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Under a forthcoming nearly half-billion-dollar military contract, computer code capable of killing adversaries is expected to be developed and deployed if necessary, according to contractors vying for the work and former Pentagon officials.

U.S. troops would have the power to launch logic bombs, instead of traditional explosive projectiles, which essentially would direct an enemy’s critical infrastructure to self-destruct.

Lethal cyber weapons have arrived.

As previously reported, an upcoming $460 millionU.S. Cyber Command project will outsource to industry all command mission support activities, including “cyber fires” planning, as well as “cyberspace joint munitions” assessments.

Unlike traditional espionage malware or even the Stuxnet virus that sabotaged Iranian nuclear centrifuges, cyber fires would impact human life, according to former Defense officials and a recently released Defense Department “Law of War Manual.”

The visceral response to the word “war” for anyone in uniform is that it’s ugly and people get killed, said Bill Leigher, a recently retired Navy admiral with decades of warfighting experience who now runs Raytheon’s government cyber solutions division.

“When I use ‘cyberwar,’ I’m thinking of it, in a sense of war,” he said. “So, yes, war is violence.”

Raytheon, Northrop Grumman and Lockheed Martin are among the major defense firms expected to compete for the CYBERCOM contract.

Pentagon Doctrine OKs Digital Arms

Going on the offensive in cyberspace, essentially means “defeating the interaction between a processor and its software” to serve a mission, Leigher said.

“Combatant commanders choose weapons that they know will further their course of action,” he said.

If the commander needs to fly an aircraft over an occupied area, and wants to use malware or another cyber capability to help accomplish that goal, the officer must have confidence the cyberattack will work as expected.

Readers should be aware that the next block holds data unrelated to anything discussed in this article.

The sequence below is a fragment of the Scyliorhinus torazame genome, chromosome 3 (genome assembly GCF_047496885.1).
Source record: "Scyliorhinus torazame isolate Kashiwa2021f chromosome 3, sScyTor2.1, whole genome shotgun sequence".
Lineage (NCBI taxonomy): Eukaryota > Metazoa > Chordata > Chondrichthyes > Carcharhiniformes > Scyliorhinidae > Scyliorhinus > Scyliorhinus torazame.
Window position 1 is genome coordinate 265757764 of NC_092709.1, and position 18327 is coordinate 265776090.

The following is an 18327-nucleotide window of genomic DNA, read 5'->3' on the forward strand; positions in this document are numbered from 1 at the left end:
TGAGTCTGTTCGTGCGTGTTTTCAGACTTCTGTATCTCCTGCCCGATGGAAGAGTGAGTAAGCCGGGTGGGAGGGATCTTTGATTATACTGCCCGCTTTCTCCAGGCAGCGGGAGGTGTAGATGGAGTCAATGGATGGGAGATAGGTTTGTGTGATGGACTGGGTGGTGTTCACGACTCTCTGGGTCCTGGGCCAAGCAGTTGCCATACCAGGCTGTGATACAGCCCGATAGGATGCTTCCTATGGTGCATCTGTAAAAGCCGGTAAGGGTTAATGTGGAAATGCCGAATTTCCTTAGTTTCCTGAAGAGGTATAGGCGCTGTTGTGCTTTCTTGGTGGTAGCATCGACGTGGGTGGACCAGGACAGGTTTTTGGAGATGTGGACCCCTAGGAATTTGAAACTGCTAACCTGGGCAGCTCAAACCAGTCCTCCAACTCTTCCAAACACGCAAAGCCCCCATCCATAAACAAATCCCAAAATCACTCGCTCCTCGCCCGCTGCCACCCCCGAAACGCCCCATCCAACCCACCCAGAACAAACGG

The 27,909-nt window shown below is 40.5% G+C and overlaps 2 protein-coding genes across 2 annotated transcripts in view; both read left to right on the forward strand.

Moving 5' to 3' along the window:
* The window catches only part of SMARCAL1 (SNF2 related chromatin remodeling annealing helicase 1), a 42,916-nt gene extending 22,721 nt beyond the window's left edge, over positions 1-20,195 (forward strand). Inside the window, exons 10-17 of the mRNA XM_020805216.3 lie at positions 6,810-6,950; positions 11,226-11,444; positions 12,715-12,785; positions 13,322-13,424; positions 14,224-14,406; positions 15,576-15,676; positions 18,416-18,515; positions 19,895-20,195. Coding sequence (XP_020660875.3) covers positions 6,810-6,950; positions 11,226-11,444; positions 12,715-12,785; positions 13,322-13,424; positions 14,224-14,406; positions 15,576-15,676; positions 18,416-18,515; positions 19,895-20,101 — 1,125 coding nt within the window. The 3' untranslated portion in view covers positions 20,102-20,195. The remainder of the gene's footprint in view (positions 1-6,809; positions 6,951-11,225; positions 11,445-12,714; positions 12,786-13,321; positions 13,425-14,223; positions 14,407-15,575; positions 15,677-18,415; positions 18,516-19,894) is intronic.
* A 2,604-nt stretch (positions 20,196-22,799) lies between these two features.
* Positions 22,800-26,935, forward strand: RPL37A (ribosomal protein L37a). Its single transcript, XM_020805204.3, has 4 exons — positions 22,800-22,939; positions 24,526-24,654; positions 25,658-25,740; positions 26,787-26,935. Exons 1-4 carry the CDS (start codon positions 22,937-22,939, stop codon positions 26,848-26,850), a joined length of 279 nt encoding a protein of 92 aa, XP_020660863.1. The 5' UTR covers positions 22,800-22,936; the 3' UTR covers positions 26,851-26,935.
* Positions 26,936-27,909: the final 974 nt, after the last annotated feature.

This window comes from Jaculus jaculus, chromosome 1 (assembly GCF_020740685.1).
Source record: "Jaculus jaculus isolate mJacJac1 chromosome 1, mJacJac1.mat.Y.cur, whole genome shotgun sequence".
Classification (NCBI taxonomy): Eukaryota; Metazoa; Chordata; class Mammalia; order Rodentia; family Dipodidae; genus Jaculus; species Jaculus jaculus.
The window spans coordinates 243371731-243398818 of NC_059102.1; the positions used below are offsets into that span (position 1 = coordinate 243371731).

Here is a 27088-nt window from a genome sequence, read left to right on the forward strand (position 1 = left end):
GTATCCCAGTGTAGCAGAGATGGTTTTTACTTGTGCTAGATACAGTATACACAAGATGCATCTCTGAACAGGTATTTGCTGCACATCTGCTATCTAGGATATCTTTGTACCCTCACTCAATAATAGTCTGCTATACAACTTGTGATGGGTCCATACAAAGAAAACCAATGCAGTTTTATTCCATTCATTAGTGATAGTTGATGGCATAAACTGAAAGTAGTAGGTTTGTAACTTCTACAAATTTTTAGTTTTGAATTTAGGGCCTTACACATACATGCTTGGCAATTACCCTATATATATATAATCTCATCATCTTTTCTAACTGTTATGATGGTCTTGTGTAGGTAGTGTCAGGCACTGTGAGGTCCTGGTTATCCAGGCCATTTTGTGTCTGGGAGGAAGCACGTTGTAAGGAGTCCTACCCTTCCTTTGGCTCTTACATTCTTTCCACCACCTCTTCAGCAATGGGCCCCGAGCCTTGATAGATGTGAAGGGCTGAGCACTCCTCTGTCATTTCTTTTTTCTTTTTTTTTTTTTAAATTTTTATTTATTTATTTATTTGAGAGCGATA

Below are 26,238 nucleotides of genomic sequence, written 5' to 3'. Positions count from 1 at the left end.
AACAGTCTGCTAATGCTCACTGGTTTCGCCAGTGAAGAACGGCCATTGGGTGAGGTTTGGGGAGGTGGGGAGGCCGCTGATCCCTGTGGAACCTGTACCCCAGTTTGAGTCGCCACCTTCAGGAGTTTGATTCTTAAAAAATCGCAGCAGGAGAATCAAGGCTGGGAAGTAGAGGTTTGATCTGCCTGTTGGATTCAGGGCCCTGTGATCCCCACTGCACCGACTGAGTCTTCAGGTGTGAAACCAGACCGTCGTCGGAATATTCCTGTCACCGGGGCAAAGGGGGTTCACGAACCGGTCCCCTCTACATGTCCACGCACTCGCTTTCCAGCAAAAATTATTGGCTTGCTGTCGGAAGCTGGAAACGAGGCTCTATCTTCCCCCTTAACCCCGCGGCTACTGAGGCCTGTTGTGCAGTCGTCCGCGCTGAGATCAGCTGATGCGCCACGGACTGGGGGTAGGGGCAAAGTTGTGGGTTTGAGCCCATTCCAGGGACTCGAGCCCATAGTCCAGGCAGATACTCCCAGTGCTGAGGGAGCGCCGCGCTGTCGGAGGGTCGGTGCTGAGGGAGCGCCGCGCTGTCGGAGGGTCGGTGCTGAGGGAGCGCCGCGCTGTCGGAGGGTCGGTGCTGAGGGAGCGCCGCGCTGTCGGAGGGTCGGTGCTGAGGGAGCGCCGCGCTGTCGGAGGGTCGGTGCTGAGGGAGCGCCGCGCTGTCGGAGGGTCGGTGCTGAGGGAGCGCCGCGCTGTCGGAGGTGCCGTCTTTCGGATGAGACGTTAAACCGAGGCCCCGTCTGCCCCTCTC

“I trust it. I know how it’s going to be used, and I believe that it is the best option to execute and it doesn’t create more risk for the 27-year-old Air Force pilot who is flying over a defended target,” Leigher described the decision-making process.

In this case, maybe the bull’s-eye would be a maintenance facility on an airfield. By launching a cyberattack, a commander could, for example, shut down the power grid of the facility, and then “you’ve degraded the enemy’s ability to repair aircraft,” Leigher said.

Digital arms designed to kill are sanctioned under Pentagon doctrine.

There is a chapter titled “Cyber Operations” in DOD’s first-ever “Law of War Manual,” published in June. The section reflects the department’s’ growing transparency surrounding cyberwarfare, national security legal experts say. Less than three years ago, most activities beyond defensive maneuvers were classified.

The manual lays out three sample actions the Pentagon deems uses of force in cyberspace: “trigger a nuclear plant meltdown; open a dam above a populated area, causing destruction; or disable air traffic control services, resulting in airplane crashes.”

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One Comment
  1. Reblogged this on TheFlippinTruth.


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